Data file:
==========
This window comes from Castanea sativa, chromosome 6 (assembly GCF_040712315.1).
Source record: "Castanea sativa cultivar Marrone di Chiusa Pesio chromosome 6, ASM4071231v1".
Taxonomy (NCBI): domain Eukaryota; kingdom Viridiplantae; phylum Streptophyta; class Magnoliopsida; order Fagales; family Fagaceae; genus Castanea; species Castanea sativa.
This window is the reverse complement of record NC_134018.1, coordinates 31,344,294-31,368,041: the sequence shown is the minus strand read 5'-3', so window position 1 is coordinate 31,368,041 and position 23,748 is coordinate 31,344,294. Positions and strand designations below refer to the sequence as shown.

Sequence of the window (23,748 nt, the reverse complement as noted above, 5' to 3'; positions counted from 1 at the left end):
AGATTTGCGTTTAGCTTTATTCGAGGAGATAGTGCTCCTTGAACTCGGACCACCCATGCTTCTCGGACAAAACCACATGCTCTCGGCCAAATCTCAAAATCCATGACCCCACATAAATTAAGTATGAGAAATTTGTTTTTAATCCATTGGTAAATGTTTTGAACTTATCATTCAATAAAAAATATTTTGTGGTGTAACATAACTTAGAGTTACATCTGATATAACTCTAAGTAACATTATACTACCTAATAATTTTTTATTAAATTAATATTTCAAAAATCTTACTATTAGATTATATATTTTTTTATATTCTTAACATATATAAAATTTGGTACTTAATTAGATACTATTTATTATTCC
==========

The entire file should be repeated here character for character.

This window comes from Castanea sativa, chromosome 6 (assembly GCF_040712315.1).
Source record: "Castanea sativa cultivar Marrone di Chiusa Pesio chromosome 6, ASM4071231v1".
Taxonomy (NCBI): domain Eukaryota; kingdom Viridiplantae; phylum Streptophyta; class Magnoliopsida; order Fagales; family Fagaceae; genus Castanea; species Castanea sativa.
This window is the reverse complement of record NC_134018.1, coordinates 31,344,294-31,368,041: the sequence shown is the minus strand read 5'-3', so window position 1 is coordinate 31,368,041 and position 23,748 is coordinate 31,344,294. Positions and strand designations below refer to the sequence as shown.

Sequence of the window (23,748 nt, the reverse complement as noted above, 5' to 3'; positions counted from 1 at the left end):
AGATTTGCGTTTAGCTTTATTCGAGGAGATAGTGCTCCTTGAACTCGGACCACCCATGCTTCTCGGACAAAACCACATGCTCTCGGCCAAATCTCAAAATCCATGACCCCACATAAATTAAGTATGAGAAATTTGTTTTTAATCCATTGGTAAATGTTTTGAACTTATCATTCAATAAAAAATATTTTGTGGTGTAACATAACTTAGAGTTACATCTGATATAACTCTAAGTAACATTATACTACCTAATAATTTTTTATTAAATTAATATTTCAAAAATCTTACTATTAGATTATATATTTTTTTATATTCTTAACATATATAAAATTTGGTACTTAATTAGATACTATTTATTATTCC